The Berks County Commissioners gave a community update about the various projects, services and challenges the County has faced in the last two years during a breakfast forum hosted by the Greater Reading Chamber Alliance at the Santander Performing Arts Center Friday.
Commissioners Christian Leinbach, Kevin Barnhardt and Michael Rivera told the crowd of nearly 200 business leaders and community members how thankful they were to finally be able to gather in person for the event in more than two years.
The Commissioners acknowledged that many of their projects have been successful due to the ongoing partnership with GRCA, such as the support for the agricultural community, economic development work and the distribution of the Covid Hospitality Industry Recovery Program (CHIRP).
“The relationship between the County of Berks and GRCA has never been stronger, and we appreciate all the work your leadership team does,” Leinbach said.
Barnhardt focused much of his time discussing recent developments with the County’s Office of Election Services, including the hiring of Director Paige Riegner, adding more staff positions and the implementation of electronic pollbooks during the upcoming primary.
He also highlighted the County’s purchase of the former GAI Tronics facility in Mohnton to serve as a South Campus and gives the County about 110,000 square feet of space for election equipment storage, County archives and other services.
“We’ve made these investments for the improvement of elections here in Berks County,” Barnhardt said.
Barnhardt also spoke about the initial steps of the County’s correctional facility project, which restarted in January after a hiatus due to COVID-19. He stressed that the project isn’t about creating more space for cells, but for important services and updated resources to best serve the community.
“This will be the number one financial project this County has ever undertaken,” he said. “We need to understand the need for this and the process. When built correctly, this facility will last us for at least 50 to 70 years.”
Commissioner Rivera shared about his first two years in office and the learning opportunity the COVID-19 pandemic provided for him as a new Commissioner and the County overall.
“These past few years there’s been a lot of changes that we’ve implemented at the County that will have a long- lasting positive impact on the county and County finances,” he said.
Rivera shared about the County’s overall fiscal situation, highlighting several positive factors, including no tax increases the last two years, a growing tax base and that Berks was one of only five counties in Pennsylvania to have a AAA bond rating that assures the County the lowest financing rates available.
Rivera also shared about the formation of the Savings and Efficiencies Team, which meets monthly to discuss ways to reduce costs and improve operations.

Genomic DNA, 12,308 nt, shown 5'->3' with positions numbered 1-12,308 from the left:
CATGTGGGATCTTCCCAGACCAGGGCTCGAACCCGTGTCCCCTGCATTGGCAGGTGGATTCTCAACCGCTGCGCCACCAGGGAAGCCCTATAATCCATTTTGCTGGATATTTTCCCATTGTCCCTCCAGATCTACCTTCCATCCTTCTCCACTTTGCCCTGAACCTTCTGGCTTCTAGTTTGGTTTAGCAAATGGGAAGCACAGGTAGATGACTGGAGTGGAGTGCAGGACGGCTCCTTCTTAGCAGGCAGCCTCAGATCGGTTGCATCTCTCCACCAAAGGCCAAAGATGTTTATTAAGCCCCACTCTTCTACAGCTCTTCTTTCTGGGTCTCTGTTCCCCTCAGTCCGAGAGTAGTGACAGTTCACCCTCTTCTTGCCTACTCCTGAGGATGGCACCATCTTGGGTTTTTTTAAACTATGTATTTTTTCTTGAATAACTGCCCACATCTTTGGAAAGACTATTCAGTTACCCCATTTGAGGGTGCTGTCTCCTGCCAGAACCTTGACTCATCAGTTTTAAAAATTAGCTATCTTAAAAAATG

“We are constantly looking at ways to save money and be more efficient in the way we operate,” he said.
Leinbach, who has been answering questions about the return of passenger rail service since his first run for office in 2007, said he is cautiously optimistic about its return to Berks County in the next five years.
Following the formation of a Tri-County Committee in 2021 with Chester and Montgomery counties, all three counties are now preparing to consider the formation of the Schuylkill River Passenger Rail Authority in April.
Leinbach said creating this authority is a critical next step in the process because it will allow for negotiations with Amtrak, Norfolk Southern and SEPTA and allow for the acceptance and expending of funds. He stressed that this authority would be created with a renewal clause in three years that would allow the counties to evaluate the process and determine if it is still the best path forward.
“We’re in an exciting place,” he said. “But please understand that this is a next step, and we are acting in a way that is fiscally responsible.”
Leinbach highlighted that the City has also been involved in the passenger rail initiative and that Mayor Eddie Moran is one of the three authority members proposed for Berks.
While some may be skeptical, Leinbach said he’s aware of developers who are already looking into purchasing real estate in downtown Reading based on the prospect of passenger rail service.
“Nothing can transform the city of Reading more than the restoration of passenger rail service,” he said.
Attendees were given a handout addressing frequently asked questions about the Schuylkill River Passenger Rail Authority, such as the proposed route, who will operate it and how much will it cost.
In a light-hearted moment at the end the program, Katie Hetherington Cunfer, GRCA’s Director of Advocacy and Government Affairs, gave a “Long-Suffering Award” to Mary Buerer, who retired in January after serving as Leinbach’s executive assistant for 14 years.
“Mary’s touched so many lives, so many lives in County government and so many people that called and needed help,” he said. “And Mary talked to them. She listened.”